Parliamentary terms are important from the polity and governance perspectives in the UPSC exam. IAS aspirants should understand their meaning and application, as questions can be asked from this static portion of the UPSC syllabus in both the UPSC Prelims and the UPSC Mains exams.
In this article, you can read about the joint sitting of the Parliament for the civil services exam.
Joint Sitting of Parliament
The Constitution of India provides for a joint session of the Parliament.
- India has a bicameral Parliament. To pass any bill, both the Houses (the Lok Sabha and the Rajya Sabha) must concur. The bill has to be passed by both Houses before the President can give his/her assent.
- The founding fathers foresaw situations where there could be a deadlock between both Houses of Parliament.
- Therefore, they provided for a constitutional mechanism to break this deadlock, in the form of joint sittings.
Joint Sitting of Parliament is Summoned by
- The joint sitting is called by the President.
- The Speaker presides over a joint sitting. In the absence of the Speaker, the Deputy Speaker of the Lok Sabha presides over it, and in his absence, the sitting is presided over by the Deputy Chairman of the Rajya Sabha.
- If any of the above-mentioned people are not available, any Member of Parliament (MP) can preside over the sitting by consensus of both Houses.
- The quorum to constitute a joint sitting: 1/10th of the total number of members of the House.
Joint Sitting Constitutional Provision
Article 108 of the Indian Constitution provides for a joint sitting of both Houses of Parliament. Accordingly, a joint session can be summoned when:
If after a bill is passed by one House and transmitted to the other House –
- The other House rejects this bill, or
- The Houses do not agree on the amendments made to the bill, or
- More than six months elapse with the bill being received by the other House without it being passed.
Then, the President can summon a joint sitting unless the bill had elapsed because of the Lok Sabha’s dissolution.
How is the period of the above-mentioned 6 months calculated?
Those days are not taken into account when the House is prorogued or adjourned for over 4 consecutive days.
Conduct of Business
- According to Article 118, the President can make rules for the procedure of the joint sitting after due consultation with the Lok Sabha Speaker and Rajya Sabha Chairman.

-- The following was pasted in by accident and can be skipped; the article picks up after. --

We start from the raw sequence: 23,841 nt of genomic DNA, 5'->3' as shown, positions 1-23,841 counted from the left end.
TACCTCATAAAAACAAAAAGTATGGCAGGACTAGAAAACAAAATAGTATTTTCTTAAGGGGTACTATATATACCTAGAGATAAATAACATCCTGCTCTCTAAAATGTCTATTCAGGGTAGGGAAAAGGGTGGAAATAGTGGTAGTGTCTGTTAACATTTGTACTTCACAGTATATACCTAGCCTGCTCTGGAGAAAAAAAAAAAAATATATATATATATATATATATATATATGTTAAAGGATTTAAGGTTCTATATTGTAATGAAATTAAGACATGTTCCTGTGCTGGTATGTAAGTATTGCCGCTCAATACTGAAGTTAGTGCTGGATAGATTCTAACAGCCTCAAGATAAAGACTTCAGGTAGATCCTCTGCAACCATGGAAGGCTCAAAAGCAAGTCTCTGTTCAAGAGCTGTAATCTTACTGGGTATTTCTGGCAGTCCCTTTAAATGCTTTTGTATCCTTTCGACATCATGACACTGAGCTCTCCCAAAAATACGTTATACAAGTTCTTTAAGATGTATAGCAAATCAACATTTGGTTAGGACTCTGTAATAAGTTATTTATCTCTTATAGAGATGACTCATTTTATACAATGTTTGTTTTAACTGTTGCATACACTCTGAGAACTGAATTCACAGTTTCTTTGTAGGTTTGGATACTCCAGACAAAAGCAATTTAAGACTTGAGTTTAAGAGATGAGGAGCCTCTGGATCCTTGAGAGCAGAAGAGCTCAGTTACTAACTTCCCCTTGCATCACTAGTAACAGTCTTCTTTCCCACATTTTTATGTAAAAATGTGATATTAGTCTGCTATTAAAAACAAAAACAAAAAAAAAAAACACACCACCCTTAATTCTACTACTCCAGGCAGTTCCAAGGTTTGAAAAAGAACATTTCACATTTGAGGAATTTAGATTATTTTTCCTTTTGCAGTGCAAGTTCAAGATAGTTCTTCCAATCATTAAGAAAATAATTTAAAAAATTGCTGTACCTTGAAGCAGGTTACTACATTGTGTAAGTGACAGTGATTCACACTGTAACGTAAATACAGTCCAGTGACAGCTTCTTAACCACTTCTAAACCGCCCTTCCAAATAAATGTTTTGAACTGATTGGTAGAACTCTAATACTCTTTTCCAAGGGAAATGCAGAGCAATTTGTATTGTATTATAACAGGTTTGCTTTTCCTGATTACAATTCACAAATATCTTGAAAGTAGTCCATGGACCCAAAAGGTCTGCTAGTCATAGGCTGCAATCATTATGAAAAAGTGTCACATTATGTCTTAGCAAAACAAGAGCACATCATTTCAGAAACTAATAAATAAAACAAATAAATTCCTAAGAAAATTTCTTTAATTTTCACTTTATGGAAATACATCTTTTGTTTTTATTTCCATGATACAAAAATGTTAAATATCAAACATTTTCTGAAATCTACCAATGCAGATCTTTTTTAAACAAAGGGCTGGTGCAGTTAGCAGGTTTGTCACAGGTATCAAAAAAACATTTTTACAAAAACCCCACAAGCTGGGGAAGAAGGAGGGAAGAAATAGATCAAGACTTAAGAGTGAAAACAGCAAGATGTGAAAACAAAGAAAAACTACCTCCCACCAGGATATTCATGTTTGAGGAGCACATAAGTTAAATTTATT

- In a joint sitting, any new amendment cannot be proposed in the bill, excepting those which have been passed by one House and refused by the other.
- Amendments which are relevant to the matter at discussion can only be proposed.
- About the admissibility of amendments, the decision of the presiding officer is final.
- The bill in a joint sitting is passed by a simple majority.
According to Article 87 of the Constitution, there are two instances when the country’s President specifically addresses a joint sitting of both Houses. They are:
- At the start of the first session after a general election. This is when the reconstituted ok Sabha meets for the first time after being elected.
- At the start of the first session every year.
Exceptions to Joint Sittings
There are two exceptions when a joint sitting cannot be summoned. They are for the following bills:
- Constitution Amendment Bill: According to Article 368, the Constitution can be amended only by a 2/3rd majority in both Houses. There is no provision for a joint sitting in case of a disagreement between both Houses.
- Money Bill (Article 110): As per the Constitution, money bills require the Lok Sabha’s approval only.
- Even of the Rajya Sabha does not pass the money bill within 14 days, the bill is considered passed by both Houses after 14 days is over.
- The Rajya Sabha can make recommendations to the Bill which the Lok Sabha is not required to accept.
- Thus, in the case of a money bill, the necessity of a joint sitting does not arise.
You can read all about the Sessions of the Indian Parliament at the linked article.
Joint Sitting of Both Houses of Parliament:- Download PDF Here
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